Illegal Immigrants Who Are Victims of Crimes Eligible for Temporary Visa

Illegal immigrants who are victims of crime may be eligible for a temporary U Visa in order to help police make an arrest.

U Visa

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Many victims of crimes who are in the country illegally are afraid to come forward during an investigation for fear of being deported. The U Visa is a temporary visa, good for up to four years that is reserved to protect victims of crimes by ensuring the victims will not face deportation if they are able to help law enforcement investigate and prosecute their aggressors.

Eligibility requirements

According to the Department of Homeland Security, a person may be eligible for a U visa, otherwise known as U nonimmigrant visa, if they:

• “are the victim of qualifying criminal activity.
• have suffered substantial physical or mental abuse as a result of having been a victim of criminal activity.
• have information about the criminal activity. If [they] are under the age of 16 or unable to provide information due to a disability, a parent, guardian, or next friend may possess the information about the crime on your behalf (see glossary for definition of ‘next friend’).
• were helpful, are helpful, or are likely to be helpful to law enforcement in the investigation or prosecution of the crime. If [they] are under the age of 16 or unable to provide information due to a disability, a parent, guardian, or next friend may assist law enforcement on [their] behalf.
• The crime occurred in the United States or violated U.S. laws.
• are admissible to the United States. If [they] are not admissible, [they] may apply for a waiver on a Form I-192, Application for Advance Permission to Enter as a Nonimmigrant.”

Also listed by the Department of Homeland Security, U.S. Citizenship and Immigration Services are the ‘qualifying criminal activities” which are:

• Abduction
• Abusive Sexual Contact
• Blackmail
• Domestic Violence
• Extortion
• False Imprisonment
• Female Genital Mutilation
• Felonious Assault
• Fraud in Foreign Labor Contracting
• Hostage
• Incest
• Involuntary Servitude
• Kidnapping
• Manslaughter
• Murder
• Obstruction of Justice
• Peonage
• Perjury
• Prostitution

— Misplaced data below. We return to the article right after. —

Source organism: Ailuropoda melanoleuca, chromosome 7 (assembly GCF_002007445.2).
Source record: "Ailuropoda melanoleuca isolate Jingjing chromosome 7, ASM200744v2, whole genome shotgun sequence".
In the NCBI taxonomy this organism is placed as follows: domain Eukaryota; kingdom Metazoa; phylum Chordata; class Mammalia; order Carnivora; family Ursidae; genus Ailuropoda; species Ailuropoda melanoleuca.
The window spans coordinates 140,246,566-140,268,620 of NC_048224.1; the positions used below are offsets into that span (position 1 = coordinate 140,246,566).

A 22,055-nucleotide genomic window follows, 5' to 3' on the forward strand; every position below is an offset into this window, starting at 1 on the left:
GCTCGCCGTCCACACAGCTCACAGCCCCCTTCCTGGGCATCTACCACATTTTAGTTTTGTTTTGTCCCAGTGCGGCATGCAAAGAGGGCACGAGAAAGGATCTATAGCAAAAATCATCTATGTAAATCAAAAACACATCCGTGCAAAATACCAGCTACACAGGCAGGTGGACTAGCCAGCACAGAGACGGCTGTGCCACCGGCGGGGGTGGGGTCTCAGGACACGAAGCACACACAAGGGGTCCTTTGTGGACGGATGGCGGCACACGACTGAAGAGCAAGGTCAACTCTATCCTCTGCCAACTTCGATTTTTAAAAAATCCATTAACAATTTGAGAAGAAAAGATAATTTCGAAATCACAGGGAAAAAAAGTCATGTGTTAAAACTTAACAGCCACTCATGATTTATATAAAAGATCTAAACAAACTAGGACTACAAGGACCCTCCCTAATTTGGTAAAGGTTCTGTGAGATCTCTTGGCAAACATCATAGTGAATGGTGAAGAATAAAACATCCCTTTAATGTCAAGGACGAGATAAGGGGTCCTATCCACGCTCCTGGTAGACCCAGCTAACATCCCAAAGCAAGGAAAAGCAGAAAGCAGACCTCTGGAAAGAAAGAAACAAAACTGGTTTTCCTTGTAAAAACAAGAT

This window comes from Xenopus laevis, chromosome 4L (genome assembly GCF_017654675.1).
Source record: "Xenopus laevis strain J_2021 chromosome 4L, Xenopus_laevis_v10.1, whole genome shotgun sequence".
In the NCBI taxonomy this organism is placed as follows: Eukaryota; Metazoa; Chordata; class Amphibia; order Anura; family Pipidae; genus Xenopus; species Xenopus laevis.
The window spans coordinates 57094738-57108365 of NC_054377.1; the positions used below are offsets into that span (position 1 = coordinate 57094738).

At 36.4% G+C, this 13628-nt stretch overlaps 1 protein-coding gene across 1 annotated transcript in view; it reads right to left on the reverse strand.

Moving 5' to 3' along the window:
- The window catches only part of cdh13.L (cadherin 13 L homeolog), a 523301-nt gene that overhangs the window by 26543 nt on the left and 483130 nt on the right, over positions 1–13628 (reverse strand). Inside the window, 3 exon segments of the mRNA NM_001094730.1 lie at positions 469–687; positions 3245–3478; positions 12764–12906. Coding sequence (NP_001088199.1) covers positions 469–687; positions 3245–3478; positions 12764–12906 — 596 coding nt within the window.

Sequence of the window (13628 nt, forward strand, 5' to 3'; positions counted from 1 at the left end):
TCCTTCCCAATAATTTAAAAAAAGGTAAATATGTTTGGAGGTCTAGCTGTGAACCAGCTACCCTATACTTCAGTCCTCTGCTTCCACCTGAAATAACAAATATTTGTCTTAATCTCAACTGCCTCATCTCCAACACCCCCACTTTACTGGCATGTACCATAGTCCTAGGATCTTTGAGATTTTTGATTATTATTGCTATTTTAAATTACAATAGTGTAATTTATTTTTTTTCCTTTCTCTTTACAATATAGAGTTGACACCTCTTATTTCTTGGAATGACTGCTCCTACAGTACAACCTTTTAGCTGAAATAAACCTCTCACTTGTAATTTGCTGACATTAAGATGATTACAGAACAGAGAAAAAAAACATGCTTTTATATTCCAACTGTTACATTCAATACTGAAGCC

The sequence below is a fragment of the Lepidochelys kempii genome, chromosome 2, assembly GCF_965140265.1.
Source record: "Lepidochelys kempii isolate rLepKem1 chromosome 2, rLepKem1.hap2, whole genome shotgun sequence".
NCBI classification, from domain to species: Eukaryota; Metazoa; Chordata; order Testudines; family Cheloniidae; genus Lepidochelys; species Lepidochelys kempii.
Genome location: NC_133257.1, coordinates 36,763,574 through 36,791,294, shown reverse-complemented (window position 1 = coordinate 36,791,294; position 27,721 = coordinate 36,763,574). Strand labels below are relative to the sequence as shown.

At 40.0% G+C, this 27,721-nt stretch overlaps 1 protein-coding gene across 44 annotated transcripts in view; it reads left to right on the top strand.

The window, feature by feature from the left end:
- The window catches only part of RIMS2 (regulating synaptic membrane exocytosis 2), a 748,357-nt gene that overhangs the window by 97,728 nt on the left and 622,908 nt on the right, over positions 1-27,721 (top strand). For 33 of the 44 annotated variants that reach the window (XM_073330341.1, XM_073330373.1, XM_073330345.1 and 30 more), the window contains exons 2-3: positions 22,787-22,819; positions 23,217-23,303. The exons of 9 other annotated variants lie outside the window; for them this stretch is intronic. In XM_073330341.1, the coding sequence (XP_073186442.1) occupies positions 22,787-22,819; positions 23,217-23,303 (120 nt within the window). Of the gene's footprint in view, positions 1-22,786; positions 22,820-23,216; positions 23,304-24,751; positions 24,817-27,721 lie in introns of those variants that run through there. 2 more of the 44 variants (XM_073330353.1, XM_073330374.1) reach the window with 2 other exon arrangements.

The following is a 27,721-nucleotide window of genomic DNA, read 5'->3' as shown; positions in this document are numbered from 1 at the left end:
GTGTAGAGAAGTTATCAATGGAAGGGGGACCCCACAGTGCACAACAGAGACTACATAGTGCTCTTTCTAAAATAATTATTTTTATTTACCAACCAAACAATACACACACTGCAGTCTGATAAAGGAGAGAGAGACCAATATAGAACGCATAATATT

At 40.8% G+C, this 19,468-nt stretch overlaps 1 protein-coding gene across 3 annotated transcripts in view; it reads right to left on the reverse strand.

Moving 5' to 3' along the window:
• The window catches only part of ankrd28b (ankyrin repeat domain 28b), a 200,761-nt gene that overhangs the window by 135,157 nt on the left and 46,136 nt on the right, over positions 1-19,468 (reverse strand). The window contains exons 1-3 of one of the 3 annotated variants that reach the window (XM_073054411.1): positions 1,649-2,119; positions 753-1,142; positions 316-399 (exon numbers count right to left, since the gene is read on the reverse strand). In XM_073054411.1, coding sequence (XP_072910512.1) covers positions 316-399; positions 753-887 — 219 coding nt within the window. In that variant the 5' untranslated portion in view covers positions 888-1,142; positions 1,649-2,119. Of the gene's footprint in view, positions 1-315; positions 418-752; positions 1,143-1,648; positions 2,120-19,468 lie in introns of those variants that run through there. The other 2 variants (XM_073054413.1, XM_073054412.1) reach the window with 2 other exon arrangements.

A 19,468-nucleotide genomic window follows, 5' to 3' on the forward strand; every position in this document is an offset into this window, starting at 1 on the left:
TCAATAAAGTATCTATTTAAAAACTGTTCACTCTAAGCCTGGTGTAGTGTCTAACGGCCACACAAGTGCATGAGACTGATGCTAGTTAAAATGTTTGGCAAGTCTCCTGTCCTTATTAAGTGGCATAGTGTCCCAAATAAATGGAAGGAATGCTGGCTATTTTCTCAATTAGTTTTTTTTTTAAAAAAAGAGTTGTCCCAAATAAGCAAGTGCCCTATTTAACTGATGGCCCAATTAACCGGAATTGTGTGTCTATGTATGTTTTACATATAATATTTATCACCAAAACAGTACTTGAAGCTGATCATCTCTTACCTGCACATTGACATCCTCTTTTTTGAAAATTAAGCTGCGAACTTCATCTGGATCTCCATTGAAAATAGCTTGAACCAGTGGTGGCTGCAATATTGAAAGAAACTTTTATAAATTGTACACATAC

• Rape
• Sexual Assault
• Sexual Exploitation
• Slave Trade
• Stalking
• Torture
• Trafficking
• Witness Tampering
• Unlawful Criminal Restraint
• Other Related Crimes*†”

Abuse of a well-intended program

While the U visa was created originally to help those who were victims of sex trafficking through the Victims of Trafficking and Violence Protection Act of 2000, it is swelled into a free-for-all for any illegal immigrant willing to prosecute another person who has wronged them in order to be granted temporary citizenship. Otherwise minor offenses such as stalking, blackmail, and witness tampering are now qualifying criminal activities that can secure a victim a temporary citizenship. Those who are victims of more heinous crimes such as female genital mutilation, rape, and sex trafficking now have to fight for one of the 10,000 U visas granted annually.

Used ONLY if/when needed

Another concern over the U Visa program is the lack of a deadline between when a crime is committed and when a petition for a U visa is accepted. Victims of qualifying criminal activities can apply for a U Visa immediately after the crime or even over a decade later which was the case for Javier Flores Garcia of Philadelphia. Garcia and his brother were attacked by two other illegal immigrants, with Garcia and his brother suffering several stab wounds. The incident took place in 2004 yet Garcia did not apply for a U Visa and offer to help prosecute his assailants until 2016. Twelve years had passed, and Garcia only agreed to help police make a case against the two men when he himself was suddenly facing deportation.

Unfair tool to obtain a conviction

Although the U Visa has its place to help victims of crimes suffering from physical and mental abuse, many feel it is being overused and/or abused. Until the U Visa program is reexamined and revised to only help those who truly need it, its use in obtaining a conviction or rising a case from the dead should be strictly limited.

Racially Motivated Traffic Stops and Searches

The topic of racially motivated traffic stops has been up for debate national wide as well as in Utah, with many claiming drivers who are not of Caucasian decent are overly scrutinized while suffering through more search and seizures than other drivers.

Minorities and traffic stops